SVN has a GUI front-end with good Windows integration: Tortoise SVN. Many of my colleagues swear by it.
Msofficesvn is a Microsoft Office plug-in that gives access to Tortoise SVN inside Office applications. OfficeSVN
adds icons for SVN operations to Office 2007. OOoSVN is a similar plug-in for OpenOffice.
With those tools, SVN is usable without requiring a command line. Administering the repository might require basic command line competence.
SVN does require some user training, but that has nothing to do with programming. Mainly, you have to get people into the habit of 1: update, 2: work, 3: commit; and you have to train them to perform merges.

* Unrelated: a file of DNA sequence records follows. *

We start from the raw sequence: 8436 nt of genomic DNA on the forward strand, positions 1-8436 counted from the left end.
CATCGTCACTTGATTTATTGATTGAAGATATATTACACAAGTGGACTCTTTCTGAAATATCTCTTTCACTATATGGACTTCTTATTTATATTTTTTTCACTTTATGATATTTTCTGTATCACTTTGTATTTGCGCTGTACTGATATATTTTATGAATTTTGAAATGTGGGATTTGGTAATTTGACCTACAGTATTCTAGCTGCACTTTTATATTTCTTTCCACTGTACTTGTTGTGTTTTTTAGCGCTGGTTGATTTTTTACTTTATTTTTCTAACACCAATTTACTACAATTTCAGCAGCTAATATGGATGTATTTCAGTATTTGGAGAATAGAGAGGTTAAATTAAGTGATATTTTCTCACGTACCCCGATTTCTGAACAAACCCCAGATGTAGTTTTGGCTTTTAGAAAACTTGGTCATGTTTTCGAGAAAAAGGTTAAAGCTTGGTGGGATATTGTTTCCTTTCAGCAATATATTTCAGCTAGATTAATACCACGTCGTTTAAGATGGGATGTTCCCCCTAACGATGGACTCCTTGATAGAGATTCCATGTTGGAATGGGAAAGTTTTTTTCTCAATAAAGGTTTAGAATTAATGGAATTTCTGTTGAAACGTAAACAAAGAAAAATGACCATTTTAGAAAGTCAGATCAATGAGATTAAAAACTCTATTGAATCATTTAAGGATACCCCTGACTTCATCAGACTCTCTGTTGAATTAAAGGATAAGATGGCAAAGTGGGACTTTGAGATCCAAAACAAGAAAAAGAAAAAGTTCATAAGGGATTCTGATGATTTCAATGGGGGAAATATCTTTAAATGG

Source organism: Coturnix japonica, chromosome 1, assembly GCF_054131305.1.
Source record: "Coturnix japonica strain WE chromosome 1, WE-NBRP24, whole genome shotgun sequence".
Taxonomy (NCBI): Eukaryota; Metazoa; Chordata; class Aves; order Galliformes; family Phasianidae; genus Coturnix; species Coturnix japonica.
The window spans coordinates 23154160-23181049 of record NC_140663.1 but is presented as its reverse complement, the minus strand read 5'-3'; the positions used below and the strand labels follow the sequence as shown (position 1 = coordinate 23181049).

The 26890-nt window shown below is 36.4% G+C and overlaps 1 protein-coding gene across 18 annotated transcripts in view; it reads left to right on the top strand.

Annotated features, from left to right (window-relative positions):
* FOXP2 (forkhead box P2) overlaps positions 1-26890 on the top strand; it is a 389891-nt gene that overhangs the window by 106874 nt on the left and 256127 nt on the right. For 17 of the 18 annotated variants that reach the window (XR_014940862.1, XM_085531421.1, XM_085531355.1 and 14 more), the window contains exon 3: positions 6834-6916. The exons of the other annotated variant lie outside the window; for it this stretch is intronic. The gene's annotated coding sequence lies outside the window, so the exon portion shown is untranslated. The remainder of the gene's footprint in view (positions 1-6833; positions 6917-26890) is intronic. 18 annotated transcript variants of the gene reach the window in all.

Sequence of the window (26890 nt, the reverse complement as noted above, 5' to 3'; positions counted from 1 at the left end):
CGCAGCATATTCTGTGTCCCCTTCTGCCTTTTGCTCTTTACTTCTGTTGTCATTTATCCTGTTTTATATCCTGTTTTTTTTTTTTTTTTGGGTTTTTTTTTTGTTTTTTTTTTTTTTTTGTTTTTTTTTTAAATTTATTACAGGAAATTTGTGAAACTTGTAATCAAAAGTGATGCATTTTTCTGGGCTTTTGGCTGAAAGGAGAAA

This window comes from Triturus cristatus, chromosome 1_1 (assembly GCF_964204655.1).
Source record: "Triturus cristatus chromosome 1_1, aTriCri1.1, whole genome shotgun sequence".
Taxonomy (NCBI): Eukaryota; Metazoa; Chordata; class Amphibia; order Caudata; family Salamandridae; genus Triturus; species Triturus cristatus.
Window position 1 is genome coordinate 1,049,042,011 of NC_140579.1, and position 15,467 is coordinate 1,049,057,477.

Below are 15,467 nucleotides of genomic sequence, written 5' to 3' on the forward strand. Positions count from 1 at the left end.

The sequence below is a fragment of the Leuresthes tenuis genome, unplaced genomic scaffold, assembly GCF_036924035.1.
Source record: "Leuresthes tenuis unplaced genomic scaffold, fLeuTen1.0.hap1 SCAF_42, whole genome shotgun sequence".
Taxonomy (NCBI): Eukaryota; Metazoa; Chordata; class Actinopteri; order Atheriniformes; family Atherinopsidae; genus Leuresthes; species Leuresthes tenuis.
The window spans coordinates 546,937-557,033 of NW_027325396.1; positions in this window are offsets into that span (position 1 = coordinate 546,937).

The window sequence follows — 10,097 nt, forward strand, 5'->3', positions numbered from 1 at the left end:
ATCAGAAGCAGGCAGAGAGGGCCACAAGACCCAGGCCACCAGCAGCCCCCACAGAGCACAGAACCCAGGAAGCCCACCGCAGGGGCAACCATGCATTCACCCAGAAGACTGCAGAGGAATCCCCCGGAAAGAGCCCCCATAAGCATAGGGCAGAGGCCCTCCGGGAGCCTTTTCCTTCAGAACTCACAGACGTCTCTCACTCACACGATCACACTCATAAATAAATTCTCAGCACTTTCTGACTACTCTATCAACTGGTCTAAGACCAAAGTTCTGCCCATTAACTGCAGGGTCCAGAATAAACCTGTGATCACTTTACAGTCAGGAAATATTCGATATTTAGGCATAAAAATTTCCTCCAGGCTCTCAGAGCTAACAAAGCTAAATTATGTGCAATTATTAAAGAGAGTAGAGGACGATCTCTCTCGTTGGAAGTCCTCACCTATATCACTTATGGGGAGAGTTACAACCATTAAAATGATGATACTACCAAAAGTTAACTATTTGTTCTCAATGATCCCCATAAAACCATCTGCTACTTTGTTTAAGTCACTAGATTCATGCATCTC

A document management system that provides pure archiving without exposing conflicts will be easier to use. But that's because it hides the difficulties under the rug: instead of confronting users with conflicts, it silently loses data when a conflict occurs.
A workflow where people take a lock before working on a document is a lot more constraining, but can save headaches if they can't be taught not to panic when a conflict happens.
(Note that I have no experience of teaching nontechnical people to use version control — I'm interpolating from observed behavior with “manual” versioning, where documents are sent by mail to a person who is supposed to merge changes.)